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Breath: our first healer

Are your lungs dying? I bet your doctor never told you this, but as we age, cells in our lungs start to die off faster than we replace them – causing our lungs to shrink so by the age of 70 by doing nothing 45% of our lung capacity would have gone. That's bad news for our strength, stamina and disease-fighting power. There is no matching medicine for our body than fresh oxygen.

Spare a few moments as you read this article, whatever position you are in. Just pause and reflect on how you are breathing, where you are sending your breath - try to identify if it is a smooth, full, relaxed breath pattern or an irregular, shallow and agitated pattern you are experiencing. Try in your mind eye to channel the breath into the whole area of your lungs, visualize it rippling down to the bottom ribs and filling up the bottom like a balloon, concentrating not only in the anterior parts but also the sides and the posterior aspects.

Feel the ribs expanding 3-dimensionally as your breath becomes fuller, but try to avoid lifting the shoulders and tensing your neck. Was it easy? What did you experience? Some of you may have found it challenging and even got light headed in the process perhaps? This may indicate that you are not breathing to your full lung capacity and it is perfectly normal to feel new sensations as you begin to breathe deeper, into the underused parts of the lower alveoli of the lungs.

In these regions, stagnant air and toxins await and multiply and if we do not breathe correctly they remain, festering in our bodies. Breathing polluted air and smoking does not help, but becoming aware of oxygenating our bodies through deeper breathing is a beginning in this purification process. Imagine a river and a pond. Which one would you associate breath pattern with? A pond’s water is shallow, full of aquatic plants and marsh, torpid. It lacks wave action which is symbolic of stillness and lack of vitality.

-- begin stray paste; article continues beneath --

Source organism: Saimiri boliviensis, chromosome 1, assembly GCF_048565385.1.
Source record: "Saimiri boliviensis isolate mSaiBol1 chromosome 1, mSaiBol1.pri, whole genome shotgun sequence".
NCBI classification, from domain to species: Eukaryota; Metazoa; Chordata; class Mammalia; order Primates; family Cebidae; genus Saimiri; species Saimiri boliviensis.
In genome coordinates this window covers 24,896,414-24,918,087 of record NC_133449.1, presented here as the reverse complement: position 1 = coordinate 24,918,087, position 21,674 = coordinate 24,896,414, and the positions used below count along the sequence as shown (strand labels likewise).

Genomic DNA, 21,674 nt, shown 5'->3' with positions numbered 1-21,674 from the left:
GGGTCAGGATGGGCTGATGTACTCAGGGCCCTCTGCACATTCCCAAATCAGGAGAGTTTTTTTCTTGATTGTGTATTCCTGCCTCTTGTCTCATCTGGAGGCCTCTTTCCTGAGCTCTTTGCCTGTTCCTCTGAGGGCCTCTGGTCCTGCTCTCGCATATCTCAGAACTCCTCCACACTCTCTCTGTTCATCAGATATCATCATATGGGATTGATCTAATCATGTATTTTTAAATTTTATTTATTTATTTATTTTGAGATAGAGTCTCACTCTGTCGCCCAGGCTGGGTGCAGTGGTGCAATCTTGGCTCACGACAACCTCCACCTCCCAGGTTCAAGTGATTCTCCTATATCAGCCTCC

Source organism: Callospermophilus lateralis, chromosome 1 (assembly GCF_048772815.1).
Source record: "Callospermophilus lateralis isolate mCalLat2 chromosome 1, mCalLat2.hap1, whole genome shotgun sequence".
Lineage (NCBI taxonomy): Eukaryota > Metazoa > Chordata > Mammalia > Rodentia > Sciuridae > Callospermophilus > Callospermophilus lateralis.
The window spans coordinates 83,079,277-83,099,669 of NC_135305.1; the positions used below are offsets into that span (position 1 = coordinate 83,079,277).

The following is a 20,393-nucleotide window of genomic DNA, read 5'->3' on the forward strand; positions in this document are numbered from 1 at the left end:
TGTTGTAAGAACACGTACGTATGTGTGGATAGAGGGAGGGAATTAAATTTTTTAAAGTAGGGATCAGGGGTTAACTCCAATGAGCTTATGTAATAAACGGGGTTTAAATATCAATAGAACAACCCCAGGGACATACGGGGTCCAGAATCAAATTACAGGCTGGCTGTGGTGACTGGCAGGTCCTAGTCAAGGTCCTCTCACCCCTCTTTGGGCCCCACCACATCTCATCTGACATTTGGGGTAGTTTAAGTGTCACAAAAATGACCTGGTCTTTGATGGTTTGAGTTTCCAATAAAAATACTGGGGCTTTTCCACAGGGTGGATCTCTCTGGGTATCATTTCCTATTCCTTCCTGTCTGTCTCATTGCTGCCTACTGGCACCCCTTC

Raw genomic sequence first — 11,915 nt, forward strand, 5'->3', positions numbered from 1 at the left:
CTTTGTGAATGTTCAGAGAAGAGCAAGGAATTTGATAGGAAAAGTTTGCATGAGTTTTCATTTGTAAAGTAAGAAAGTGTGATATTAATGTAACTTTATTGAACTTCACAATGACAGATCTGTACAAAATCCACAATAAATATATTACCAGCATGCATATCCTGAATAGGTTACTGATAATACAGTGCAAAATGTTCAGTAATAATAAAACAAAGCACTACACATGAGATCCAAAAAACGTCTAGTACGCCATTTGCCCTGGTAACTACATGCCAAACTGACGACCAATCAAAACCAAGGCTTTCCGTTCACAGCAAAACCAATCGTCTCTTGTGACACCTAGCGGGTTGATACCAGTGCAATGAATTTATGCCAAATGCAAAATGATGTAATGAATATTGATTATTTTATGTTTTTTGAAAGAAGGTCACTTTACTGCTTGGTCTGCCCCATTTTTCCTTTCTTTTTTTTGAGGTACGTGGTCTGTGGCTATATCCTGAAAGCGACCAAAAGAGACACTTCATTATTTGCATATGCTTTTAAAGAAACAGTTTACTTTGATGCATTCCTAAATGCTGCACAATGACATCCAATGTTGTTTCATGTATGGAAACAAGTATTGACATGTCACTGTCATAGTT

In a stream or a river, water is clear, forever moving, changing - symbolizing energy. Feeling lethargic and lacking vitality signifies poor oxygenation in our body and mind.

Breathing correctly can help us fight fatigue, stress and muscular tension. A better oxygenation helps our circulatory system, our cardio vascular system and even our central nervous system, as with breathing we relax and concentrate better. On average we breathe more than 20000 times a day, every day – but we pay no attention to it. We at times even forget to breathe and yet it is so important: it is indeed the first thing we do when we are born and the last thing we do when we die. A blood circulating in our body without oxygen is not efficient, our brain without oxygen will not function properly: if we don’t breathe fully we are not living fully. When our lung volume drops, our oxygen reduces, our mind becomes foggy, our energy dries up. Simple tasks like going up the stairs can leave us breathless. If you only exercise within your current aerobic limits your aerobic capacity is never going to improve.

Long, slow cardio training is not going to give us a reserve capacity of oxygen which we need at times of stress or higher exertion. Working out for shorter periods at a higher intensity with periods of rest will help us restore and increase our reserve capacity for the health of our lungs, heart and blood vessels. Harvard researchers published a couple of articles a few years ago stating that intensity and not long duration exercise is the key to a healthy heart and longevity. In addition high intensity interval training burns your excess fat more effectively not only whilst you exercise but also many hours afterwards during your resting periods.

Let’s keep breathing effectively and train our diaphragms and hearts, very important muscles in our body, just like we train all of the other muscles in our body.